Glenn Beck’s Readers May Have Difficulties With Irony

It’s been a week since Glenn Beck’s novel The Overton Window hit the streets and, since the weather’s been nice, die-hard Beck fans have probably had enough time to finish the 336-page thriller. And it looks like their favorite passages have to do with being manipulated via television conspiracy theories.

The reviews have not been kind to the first-time novelist, but that hasn’t stopped the book from selling like gangbusters. In descending order, Amazon’s current best-seller list reads: Steig Larsson, Steig Larsson, Glenn Beck and Steig Larsson, and the book is #13 on the Kindle bestseller list. 

The Kindle’s website tracks users’ most highlighted passages for any given book and a glance at Windows‘ popular quotes reveals that Beck’s fiction sounds absorbing to a point that causes readers to lose all self-awareness. Completely out of context, here are a few passages that Beck’s Kindle readers thought poignant:

– Most people simply want to be left alone; they’ll go along with anything as long as we maintain their illusions of freedom and the American way. We leverage their hopes and feed their fears, and once they believe, they’re ours forever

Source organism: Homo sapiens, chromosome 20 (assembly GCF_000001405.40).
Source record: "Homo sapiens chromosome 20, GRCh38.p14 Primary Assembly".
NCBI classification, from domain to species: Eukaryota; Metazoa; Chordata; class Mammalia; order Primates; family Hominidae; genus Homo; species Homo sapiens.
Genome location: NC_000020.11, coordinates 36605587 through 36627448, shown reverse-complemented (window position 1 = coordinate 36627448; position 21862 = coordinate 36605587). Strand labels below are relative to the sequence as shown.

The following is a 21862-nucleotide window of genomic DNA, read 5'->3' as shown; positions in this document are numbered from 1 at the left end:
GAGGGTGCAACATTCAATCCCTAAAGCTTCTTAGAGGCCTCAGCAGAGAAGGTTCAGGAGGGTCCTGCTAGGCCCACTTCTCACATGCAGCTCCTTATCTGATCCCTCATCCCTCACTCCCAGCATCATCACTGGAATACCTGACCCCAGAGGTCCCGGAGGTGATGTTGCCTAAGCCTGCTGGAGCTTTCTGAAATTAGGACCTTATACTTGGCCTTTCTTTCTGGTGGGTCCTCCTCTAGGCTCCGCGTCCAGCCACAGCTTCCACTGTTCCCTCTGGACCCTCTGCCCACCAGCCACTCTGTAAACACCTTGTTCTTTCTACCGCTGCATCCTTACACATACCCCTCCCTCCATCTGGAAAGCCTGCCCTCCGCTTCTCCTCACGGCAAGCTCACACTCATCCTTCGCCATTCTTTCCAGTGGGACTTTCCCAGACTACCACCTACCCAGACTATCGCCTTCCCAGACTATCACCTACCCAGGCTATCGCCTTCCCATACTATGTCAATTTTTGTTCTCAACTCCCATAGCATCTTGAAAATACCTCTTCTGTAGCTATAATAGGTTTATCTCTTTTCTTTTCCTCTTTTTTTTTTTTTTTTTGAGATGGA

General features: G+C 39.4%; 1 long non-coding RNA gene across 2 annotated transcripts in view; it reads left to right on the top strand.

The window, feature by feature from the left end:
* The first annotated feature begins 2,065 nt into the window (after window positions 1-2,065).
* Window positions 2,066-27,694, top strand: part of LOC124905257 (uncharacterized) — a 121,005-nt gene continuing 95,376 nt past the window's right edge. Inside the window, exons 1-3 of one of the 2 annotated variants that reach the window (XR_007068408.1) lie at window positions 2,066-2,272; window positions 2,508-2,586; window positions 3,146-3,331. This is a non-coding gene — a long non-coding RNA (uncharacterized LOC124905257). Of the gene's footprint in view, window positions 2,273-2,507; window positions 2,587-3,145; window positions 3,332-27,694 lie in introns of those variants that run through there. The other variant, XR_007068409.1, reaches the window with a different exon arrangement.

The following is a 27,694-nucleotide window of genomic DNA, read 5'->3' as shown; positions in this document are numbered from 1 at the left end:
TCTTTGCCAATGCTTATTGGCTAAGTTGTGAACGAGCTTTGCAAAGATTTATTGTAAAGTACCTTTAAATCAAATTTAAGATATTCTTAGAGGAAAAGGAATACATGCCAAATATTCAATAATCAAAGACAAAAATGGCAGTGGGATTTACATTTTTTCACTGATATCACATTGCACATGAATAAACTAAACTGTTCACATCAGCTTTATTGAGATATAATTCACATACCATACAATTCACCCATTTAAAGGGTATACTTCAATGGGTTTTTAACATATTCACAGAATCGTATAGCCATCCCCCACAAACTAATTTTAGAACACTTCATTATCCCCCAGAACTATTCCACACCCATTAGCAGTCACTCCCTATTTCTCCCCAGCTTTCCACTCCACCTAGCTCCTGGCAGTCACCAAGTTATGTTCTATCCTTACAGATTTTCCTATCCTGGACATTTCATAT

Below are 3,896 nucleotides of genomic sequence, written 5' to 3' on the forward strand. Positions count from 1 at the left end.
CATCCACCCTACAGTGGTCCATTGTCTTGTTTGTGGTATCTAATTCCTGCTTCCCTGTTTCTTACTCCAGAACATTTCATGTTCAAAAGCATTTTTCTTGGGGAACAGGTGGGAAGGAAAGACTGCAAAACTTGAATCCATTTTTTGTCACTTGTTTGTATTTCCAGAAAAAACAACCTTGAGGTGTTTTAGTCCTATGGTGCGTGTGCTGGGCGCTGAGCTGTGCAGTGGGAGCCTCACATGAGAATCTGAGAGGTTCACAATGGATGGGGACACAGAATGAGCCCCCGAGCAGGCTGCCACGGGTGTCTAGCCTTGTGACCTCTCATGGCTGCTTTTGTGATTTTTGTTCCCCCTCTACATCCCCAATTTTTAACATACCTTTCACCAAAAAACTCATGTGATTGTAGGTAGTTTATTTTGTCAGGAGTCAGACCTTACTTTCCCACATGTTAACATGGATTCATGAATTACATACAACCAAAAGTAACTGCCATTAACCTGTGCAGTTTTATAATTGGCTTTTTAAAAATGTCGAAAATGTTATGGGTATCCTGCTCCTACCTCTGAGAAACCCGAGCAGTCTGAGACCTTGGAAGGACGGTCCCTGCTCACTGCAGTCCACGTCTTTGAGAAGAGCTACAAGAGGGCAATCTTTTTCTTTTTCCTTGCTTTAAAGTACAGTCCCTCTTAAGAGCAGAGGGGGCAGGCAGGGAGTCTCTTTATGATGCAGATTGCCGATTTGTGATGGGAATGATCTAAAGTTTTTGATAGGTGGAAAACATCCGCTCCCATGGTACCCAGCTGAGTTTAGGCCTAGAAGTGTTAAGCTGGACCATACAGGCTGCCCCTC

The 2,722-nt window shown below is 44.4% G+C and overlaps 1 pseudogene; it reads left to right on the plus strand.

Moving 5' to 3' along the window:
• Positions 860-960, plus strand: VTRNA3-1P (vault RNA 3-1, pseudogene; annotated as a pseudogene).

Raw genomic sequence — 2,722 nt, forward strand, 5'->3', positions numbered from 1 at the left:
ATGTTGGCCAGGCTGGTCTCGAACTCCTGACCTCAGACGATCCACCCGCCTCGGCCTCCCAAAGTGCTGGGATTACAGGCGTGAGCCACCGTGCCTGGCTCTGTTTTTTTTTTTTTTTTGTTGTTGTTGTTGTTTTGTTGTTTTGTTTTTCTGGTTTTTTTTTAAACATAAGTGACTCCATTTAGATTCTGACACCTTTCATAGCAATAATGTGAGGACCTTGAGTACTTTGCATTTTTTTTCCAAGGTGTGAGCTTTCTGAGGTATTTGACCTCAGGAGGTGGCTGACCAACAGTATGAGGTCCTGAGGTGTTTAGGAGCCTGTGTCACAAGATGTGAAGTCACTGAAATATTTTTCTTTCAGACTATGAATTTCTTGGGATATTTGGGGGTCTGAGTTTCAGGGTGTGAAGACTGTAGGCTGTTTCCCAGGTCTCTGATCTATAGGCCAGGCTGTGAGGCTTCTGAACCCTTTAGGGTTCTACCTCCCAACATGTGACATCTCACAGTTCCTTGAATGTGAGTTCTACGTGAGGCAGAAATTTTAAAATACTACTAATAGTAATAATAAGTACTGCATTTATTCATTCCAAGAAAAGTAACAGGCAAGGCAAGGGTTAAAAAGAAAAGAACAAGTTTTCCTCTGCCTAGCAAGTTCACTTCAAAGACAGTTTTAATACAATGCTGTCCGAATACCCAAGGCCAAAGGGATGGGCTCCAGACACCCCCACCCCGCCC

– You don’t need to create a conspiracy theory to explain what’s going on around

– ” the man said. “What about the public?” “What about them? The public has lost their courage to believe. They’ve given up their ability to think. They can no longer even form opinions, they absorb their opinions, sitting slack-jawed in front of their televisions. Their thoughts are manufactured by people like me. What about the public?

There’s no telling what any of that refers to, but taken alone it sounds awfully familiar. There’s also this:

– “Don’t be fooled, ‘transformation’ is simply a nice way of saying that you don’t like something! If you live in an old house that you adore, do you talk about ‘restoring’ that home or ‘transforming’ it into a modern-day McMansion?

No wonder Beck’s selling his house in New Canaan. Glenn Beck’s Readers May Have Difficulties With Irony